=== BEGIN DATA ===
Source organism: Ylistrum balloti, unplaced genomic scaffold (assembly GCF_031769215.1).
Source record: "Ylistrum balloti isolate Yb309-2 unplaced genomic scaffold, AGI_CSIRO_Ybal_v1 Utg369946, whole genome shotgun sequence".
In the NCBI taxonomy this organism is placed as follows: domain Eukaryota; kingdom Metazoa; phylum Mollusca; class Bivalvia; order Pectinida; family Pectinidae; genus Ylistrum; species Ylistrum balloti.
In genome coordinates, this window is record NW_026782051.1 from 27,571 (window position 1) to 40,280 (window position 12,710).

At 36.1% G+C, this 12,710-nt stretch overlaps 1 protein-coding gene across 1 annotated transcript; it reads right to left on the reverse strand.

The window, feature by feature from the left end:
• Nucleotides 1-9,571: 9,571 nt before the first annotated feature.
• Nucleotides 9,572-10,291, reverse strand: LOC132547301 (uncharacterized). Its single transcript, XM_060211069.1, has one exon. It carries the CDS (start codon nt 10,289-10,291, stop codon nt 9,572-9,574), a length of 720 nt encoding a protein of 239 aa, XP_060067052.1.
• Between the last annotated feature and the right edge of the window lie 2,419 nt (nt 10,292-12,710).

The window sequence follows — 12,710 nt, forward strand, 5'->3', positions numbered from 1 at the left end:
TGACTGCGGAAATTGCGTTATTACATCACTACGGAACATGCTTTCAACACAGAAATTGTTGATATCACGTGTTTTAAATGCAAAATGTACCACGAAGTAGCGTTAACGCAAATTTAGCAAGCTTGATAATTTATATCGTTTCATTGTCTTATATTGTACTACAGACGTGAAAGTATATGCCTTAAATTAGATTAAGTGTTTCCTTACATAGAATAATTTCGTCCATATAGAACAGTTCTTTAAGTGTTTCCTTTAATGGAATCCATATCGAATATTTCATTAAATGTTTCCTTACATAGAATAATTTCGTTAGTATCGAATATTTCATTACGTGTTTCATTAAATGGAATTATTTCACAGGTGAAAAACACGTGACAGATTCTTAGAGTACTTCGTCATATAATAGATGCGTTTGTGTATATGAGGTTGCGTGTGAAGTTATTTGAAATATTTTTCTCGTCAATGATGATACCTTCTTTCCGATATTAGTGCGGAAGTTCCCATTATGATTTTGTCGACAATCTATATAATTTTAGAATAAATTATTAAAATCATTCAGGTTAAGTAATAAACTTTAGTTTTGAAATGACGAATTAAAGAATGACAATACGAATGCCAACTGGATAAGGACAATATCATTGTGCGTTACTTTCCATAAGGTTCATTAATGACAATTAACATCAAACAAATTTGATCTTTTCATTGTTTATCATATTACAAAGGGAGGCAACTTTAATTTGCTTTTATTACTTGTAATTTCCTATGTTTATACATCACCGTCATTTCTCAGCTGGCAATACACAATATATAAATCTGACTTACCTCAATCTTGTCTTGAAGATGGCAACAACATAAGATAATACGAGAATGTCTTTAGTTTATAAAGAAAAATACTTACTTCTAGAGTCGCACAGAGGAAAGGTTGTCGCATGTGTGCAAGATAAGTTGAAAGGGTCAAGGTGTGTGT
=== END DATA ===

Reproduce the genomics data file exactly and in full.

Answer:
Source organism: Ylistrum balloti, unplaced genomic scaffold (assembly GCF_031769215.1).
Source record: "Ylistrum balloti isolate Yb309-2 unplaced genomic scaffold, AGI_CSIRO_Ybal_v1 Utg369946, whole genome shotgun sequence".
In the NCBI taxonomy this organism is placed as follows: domain Eukaryota; kingdom Metazoa; phylum Mollusca; class Bivalvia; order Pectinida; family Pectinidae; genus Ylistrum; species Ylistrum balloti.
In genome coordinates, this window is record NW_026782051.1 from 27,571 (window position 1) to 40,280 (window position 12,710).

At 36.1% G+C, this 12,710-nt stretch overlaps 1 protein-coding gene across 1 annotated transcript; it reads right to left on the reverse strand.

The window, feature by feature from the left end:
• Nucleotides 1-9,571: 9,571 nt before the first annotated feature.
• Nucleotides 9,572-10,291, reverse strand: LOC132547301 (uncharacterized). Its single transcript, XM_060211069.1, has one exon. It carries the CDS (start codon nt 10,289-10,291, stop codon nt 9,572-9,574), a length of 720 nt encoding a protein of 239 aa, XP_060067052.1.
• Between the last annotated feature and the right edge of the window lie 2,419 nt (nt 10,292-12,710).

The window sequence follows — 12,710 nt, forward strand, 5'->3', positions numbered from 1 at the left end:
TGACTGCGGAAATTGCGTTATTACATCACTACGGAACATGCTTTCAACACAGAAATTGTTGATATCACGTGTTTTAAATGCAAAATGTACCACGAAGTAGCGTTAACGCAAATTTAGCAAGCTTGATAATTTATATCGTTTCATTGTCTTATATTGTACTACAGACGTGAAAGTATATGCCTTAAATTAGATTAAGTGTTTCCTTACATAGAATAATTTCGTCCATATAGAACAGTTCTTTAAGTGTTTCCTTTAATGGAATCCATATCGAATATTTCATTAAATGTTTCCTTACATAGAATAATTTCGTTAGTATCGAATATTTCATTACGTGTTTCATTAAATGGAATTATTTCACAGGTGAAAAACACGTGACAGATTCTTAGAGTACTTCGTCATATAATAGATGCGTTTGTGTATATGAGGTTGCGTGTGAAGTTATTTGAAATATTTTTCTCGTCAATGATGATACCTTCTTTCCGATATTAGTGCGGAAGTTCCCATTATGATTTTGTCGACAATCTATATAATTTTAGAATAAATTATTAAAATCATTCAGGTTAAGTAATAAACTTTAGTTTTGAAATGACGAATTAAAGAATGACAATACGAATGCCAACTGGATAAGGACAATATCATTGTGCGTTACTTTCCATAAGGTTCATTAATGACAATTAACATCAAACAAATTTGATCTTTTCATTGTTTATCATATTACAAAGGGAGGCAACTTTAATTTGCTTTTATTACTTGTAATTTCCTATGTTTATACATCACCGTCATTTCTCAGCTGGCAATACACAATATATAAATCTGACTTACCTCAATCTTGTCTTGAAGATGGCAACAACATAAGATAATACGAGAATGTCTTTAGTTTATAAAGAAAAATACTTACTTCTAGAGTCGCACAGAGGAAAGGTTGTCGCATGTGTGCAAGATAAGTTGAAAGGGTCAAGGTGTGTGT